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Wyoming Cops Say Physical Fitness Is Important But Measuring Waistlines Not The Way To Do It

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By Jimmy Orr, Cowboy State Daily

Physical fitness is important to the law enforcement community but significant disagreement surrounds the way it’s measured.

A controversial new program in Texas measures the physical fitness of state troopers by their waist sizes.

The Texas Department of Public Safety recently rolled out a program where men with a waist size exceeding 40 inches and women whose waists are larger than 35 inches are put on a weight loss plan and failure to achieve desired results could mean loss of bonuses, overtime, or even removal from duty.

Don’t expect a similar plan to be unveiled in Wyoming. Law enforcement leaders told Cowboy State Daily that the size of one’s body is not the right standard to measure physical fitness.

Where they do agree with Texas is the importance of a good physical condition. But officials say there are better ways to achieve it.

Size Isn’t A Good Approach

Sheriff John Grossnickle of Sweetwater County, once an NCAA track athlete, discounts the approach overall.

“Look at a football team,” he said.  “Your offensive linemen are in great shape but they look completely different than a cornerback or a wide receiver.”

“So mere size isn’t a good approach,” he said.  “There are other ways to deem if a person is in physical shape.”

Byron Oedekoven, executive director of the Wyoming Association of Sheriffs and Chiefs of Police, agreed, stating that waist size is a poor measure of whether or not officers can do their jobs.

“I can show you a couple big boys that run circles around a whole bunch of high school athletes. They are definitely not out of shape with their 40-inch waists,” Oedekoven said.

Both Grossnickle and Oedekoven said officers know it’s in their best interests to stay in shape because of the challenges of the job — whether it be getting into a physical altercation, suffering a broken bone, or even getting shot at.

People recover more quickly if they are physically fit. 

“Your body is going to go into shock when one of these things happen so you will benefit the better shape you’re in,” Grossnickle said. 

Comprehensive Wellness

That’s where mental fitness comes in, said Laramie County Sheriff Danny Glick.

The whole picture is what’s important he said.  That’s why his office promotes a combination of both physical and mental fitness.

“We’re requesting more and more from our officers,” Glick said. “With everything that’s going on in the world right now, we’ve got to make sure that we are mentally fit as well.”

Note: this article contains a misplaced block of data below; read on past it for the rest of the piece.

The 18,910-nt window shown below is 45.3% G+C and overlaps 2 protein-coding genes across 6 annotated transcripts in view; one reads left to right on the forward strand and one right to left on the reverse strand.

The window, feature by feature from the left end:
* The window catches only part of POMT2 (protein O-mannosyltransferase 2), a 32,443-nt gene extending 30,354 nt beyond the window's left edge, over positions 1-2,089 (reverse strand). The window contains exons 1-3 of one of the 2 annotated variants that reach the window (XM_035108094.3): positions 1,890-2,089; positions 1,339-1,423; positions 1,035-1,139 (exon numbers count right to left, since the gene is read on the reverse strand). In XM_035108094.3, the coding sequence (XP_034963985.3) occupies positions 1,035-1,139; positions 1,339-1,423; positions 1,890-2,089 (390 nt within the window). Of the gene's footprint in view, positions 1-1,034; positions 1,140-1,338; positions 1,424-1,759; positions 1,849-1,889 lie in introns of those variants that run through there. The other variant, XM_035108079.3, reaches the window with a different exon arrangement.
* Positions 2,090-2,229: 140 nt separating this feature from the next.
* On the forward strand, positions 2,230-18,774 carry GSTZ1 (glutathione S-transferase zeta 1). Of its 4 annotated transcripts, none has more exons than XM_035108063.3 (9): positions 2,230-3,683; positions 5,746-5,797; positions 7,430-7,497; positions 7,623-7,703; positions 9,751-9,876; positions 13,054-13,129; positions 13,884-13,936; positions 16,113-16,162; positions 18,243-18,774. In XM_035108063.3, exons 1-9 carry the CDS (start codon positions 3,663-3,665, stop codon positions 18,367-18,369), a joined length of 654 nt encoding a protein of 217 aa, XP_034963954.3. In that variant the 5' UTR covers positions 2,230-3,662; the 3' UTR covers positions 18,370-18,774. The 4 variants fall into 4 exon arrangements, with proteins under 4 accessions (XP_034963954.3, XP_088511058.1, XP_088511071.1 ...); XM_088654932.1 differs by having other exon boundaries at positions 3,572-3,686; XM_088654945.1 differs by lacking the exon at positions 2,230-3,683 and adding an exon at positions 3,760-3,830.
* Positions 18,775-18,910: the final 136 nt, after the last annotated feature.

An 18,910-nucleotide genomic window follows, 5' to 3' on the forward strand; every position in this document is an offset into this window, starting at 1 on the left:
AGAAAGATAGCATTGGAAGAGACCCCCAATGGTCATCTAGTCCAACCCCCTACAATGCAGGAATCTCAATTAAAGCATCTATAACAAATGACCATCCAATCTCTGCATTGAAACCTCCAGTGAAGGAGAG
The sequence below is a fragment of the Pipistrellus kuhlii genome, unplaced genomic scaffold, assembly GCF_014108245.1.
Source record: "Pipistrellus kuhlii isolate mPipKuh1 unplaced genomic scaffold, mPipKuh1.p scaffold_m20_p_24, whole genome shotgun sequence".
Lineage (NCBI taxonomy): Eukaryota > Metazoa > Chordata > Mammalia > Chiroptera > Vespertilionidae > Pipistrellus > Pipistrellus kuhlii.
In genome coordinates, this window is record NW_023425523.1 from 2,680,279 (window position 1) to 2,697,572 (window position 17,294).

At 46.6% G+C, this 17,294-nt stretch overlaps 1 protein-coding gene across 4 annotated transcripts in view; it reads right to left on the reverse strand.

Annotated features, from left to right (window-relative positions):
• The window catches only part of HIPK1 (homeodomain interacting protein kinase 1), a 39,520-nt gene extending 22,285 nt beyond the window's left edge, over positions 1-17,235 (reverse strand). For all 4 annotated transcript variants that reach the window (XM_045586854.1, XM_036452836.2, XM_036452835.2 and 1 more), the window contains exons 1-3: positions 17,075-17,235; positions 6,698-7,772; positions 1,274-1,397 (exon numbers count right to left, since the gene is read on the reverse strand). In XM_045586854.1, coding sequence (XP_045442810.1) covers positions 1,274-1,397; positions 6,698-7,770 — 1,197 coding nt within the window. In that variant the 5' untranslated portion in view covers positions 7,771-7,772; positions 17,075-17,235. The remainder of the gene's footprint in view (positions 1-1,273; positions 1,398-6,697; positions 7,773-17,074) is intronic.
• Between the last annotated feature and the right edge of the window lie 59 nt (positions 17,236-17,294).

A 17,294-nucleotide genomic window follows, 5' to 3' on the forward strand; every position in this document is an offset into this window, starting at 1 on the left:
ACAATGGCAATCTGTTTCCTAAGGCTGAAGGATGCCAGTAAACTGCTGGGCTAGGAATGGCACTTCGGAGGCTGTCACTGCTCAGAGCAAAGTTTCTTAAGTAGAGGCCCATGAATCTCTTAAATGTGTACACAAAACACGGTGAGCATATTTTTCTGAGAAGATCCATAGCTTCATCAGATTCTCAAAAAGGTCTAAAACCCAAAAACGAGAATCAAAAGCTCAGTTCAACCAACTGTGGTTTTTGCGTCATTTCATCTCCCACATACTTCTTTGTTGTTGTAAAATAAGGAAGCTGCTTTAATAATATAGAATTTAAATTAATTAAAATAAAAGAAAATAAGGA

Some call it comprehensive wellness. Physical, mental, and even financial wellness is important, Grossnickle said. But he took it a step further.

“We’re going to add a dietician too,” he said. “Because we know how important it its to keep the body sound for the job because it’s so difficult.”

Harder Job

And the job has gotten harder, many believe.

Oedekoven said people may be more disposed to fight arrest than in the past and to that end, being in a better shape — overall — is better for the officer and better for the public they are sworn to protect.

“People are more willing to stab you, shoot you, run over you, and that was unheard of years ago for the most part,” he said. “I think officers are very conscious of their physical fitness having a significant impact on their ability to survive and do the job.”

Problem in Wyoming?

Former Cheyenne Police Chief Brian Kozak said law enforcement officers are in better shape now than they were 30 years ago because staying in shape has become so much a part of the culture.

At the Cheyenne Police Department, he said, that culture is so important that officers are paid to workout.

“We allowed on-duty training, workout training for one hour each shift,” Kozak said. “It’s a great incentive.”

He said there is annual testing and a recognition program for those who had improved the most year-over-year. It’s a carrot rather than a stick approach, he said.

“This is all positive reenforcement,” he said. “And that makes the difference.”

As for the stigma of cops in donut shops? That’s gone by the wayside, he said.

“I don’t think you’ll see that much of it anymore,” Kozak said. “We don’t like the stereotype. We’ll laugh at it. We’ll make fun of it. But you don’t see it much anymore.”

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